Summer is almost here, and with summer comes late nights, road trips, and family vacations, any of which can result in some of the riskiest behavior around, nighttime driving.
According to the National Safety Council (NSC), the death rate from traffic accidents at night is three times higher than the death rate during the day, with the time frame with the highest risk being between midnight and six in the morning. Several factors cause the increase in danger with night driving, including darkness, driver fatigue, and greater likelihood of driver intoxication.
The National Safety Council estimates that ninety percent of accident avoidance is dependant upon the driver’s sight, and studies have shown just how severely diminished a driver’s vision becomes after the sun goes down. This effect is even greater for older drivers.
Both fatigue and being under the influence of alcohol affect ability to concentrate on driving, as well as slowing reaction time. Alcohol is one of the leading factors in auto accidents that result in fatalities, which is why weekend nights are the most dangerous time to be on the road.
Night driving is always more risky than daytime driving, but there are steps that a driver can take to reduce some of this danger. The following are some of the National Safety Council’s recommendations for helping to keep nighttime driving safe.
Keep the visual components of your car in the best working order. Make sure that your headlights are aimed correctly. If they are too far up or too far down, headlights have the potential to both impair your own vision and that of passing cars. Also, keep up your ability to see by cleaning all lights, including headlights, taillights, and signal lights, as well as all car windows as often as needed. The NSC recommends cleaning your car’s visual devices at least once a week.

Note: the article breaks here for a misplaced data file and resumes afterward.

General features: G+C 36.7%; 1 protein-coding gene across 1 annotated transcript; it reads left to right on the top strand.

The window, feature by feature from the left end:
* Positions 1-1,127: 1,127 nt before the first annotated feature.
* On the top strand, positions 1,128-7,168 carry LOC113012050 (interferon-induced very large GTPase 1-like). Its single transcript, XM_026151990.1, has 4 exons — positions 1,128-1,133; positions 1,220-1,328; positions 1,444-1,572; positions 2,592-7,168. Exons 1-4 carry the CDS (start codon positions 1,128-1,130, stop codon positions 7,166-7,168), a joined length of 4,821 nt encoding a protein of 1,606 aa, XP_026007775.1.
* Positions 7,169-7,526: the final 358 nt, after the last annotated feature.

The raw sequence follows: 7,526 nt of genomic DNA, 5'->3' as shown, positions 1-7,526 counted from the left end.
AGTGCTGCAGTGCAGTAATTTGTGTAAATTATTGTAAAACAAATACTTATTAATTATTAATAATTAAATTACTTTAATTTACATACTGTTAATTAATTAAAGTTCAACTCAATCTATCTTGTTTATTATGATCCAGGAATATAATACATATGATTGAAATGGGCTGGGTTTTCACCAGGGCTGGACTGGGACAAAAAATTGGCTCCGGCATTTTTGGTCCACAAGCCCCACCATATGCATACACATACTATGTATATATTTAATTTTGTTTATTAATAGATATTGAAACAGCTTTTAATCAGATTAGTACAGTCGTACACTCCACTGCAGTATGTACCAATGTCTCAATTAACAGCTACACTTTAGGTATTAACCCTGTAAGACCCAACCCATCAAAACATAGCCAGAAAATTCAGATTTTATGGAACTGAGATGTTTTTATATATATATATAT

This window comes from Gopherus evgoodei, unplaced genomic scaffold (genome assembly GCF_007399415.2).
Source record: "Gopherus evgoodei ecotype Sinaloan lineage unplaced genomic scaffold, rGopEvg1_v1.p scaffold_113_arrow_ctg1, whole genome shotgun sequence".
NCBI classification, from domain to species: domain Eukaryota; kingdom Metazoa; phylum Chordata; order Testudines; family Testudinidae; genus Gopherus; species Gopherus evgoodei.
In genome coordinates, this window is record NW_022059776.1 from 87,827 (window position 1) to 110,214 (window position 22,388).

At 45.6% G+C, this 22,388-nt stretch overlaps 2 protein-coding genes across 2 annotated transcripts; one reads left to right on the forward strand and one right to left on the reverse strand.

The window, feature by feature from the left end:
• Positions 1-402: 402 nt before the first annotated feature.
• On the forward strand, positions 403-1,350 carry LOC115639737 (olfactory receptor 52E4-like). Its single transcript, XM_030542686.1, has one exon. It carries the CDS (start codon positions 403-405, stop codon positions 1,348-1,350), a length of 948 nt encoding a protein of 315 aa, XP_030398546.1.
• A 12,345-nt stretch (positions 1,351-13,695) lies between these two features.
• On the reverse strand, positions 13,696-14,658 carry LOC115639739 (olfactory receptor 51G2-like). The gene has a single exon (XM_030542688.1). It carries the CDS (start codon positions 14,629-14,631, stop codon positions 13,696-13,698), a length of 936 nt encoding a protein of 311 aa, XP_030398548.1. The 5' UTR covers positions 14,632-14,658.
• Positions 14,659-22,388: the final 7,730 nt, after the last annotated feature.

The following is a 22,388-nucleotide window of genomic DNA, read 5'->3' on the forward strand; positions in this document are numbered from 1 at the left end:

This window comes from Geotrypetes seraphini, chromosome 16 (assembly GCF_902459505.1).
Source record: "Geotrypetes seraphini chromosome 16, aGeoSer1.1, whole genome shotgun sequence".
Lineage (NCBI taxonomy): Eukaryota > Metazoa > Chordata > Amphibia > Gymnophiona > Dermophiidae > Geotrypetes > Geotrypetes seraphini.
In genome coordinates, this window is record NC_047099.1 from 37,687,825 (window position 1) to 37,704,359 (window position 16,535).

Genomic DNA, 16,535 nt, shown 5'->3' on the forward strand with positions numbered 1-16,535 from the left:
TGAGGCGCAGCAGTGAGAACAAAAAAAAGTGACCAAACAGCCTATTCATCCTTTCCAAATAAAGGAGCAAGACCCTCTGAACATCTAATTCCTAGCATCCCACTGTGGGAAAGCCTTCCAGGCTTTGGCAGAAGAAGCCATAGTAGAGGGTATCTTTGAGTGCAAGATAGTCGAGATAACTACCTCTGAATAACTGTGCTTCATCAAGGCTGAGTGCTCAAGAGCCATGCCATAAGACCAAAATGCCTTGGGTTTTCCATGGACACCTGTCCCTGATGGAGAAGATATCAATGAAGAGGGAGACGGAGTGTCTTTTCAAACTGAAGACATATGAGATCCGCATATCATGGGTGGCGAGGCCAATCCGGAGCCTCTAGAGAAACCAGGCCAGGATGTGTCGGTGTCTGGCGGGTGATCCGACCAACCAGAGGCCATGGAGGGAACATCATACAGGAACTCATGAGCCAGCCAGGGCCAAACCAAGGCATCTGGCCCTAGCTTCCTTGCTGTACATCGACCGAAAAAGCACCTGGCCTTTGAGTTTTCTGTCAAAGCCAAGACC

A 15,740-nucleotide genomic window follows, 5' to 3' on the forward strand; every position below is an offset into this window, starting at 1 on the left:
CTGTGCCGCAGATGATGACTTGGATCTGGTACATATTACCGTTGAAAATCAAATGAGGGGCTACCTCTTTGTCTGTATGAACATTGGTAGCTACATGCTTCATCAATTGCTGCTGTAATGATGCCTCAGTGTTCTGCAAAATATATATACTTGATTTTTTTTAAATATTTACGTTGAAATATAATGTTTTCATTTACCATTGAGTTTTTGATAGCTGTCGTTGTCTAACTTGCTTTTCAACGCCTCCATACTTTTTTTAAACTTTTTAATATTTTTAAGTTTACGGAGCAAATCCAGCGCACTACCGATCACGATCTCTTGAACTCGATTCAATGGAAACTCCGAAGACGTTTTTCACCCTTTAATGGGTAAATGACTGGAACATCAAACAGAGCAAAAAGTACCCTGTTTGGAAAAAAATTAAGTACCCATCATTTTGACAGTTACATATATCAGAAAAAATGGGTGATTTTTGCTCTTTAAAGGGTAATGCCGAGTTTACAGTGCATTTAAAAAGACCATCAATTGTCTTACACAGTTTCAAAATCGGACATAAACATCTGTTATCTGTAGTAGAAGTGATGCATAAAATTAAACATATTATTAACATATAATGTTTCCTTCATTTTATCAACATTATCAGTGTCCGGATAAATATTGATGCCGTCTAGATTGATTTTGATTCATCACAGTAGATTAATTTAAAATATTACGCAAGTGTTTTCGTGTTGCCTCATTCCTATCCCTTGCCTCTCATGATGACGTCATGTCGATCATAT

While on the road, don’t hesitate to turn on your headlights. As the sun starts to go down, you may still be able to see, but having your headlights turned on helps other drivers to see you. Keep your headlights on low to avoid impeding the sight of the drivers in front of you, and if an approaching car fails to turn down its high beams, avoid the blinding light by watching the line at the right side of the road.
Reducing your speed is a good idea, as it is more difficult to judge distance at night, and it is important to stay within a safe stopping speed. Your headlights reach only so far, and what’s beyond them at any given time on a dark road is anyone’s guess. Make sure, if something appears before you, you have time to stop.
When taking long drives, it is important to make frequent stops even during the day. Driving fatigue can set in as little as two hours. It is especially important at night to make those clockwork stops at least every two hours though. A tired driver is a dangerous driver.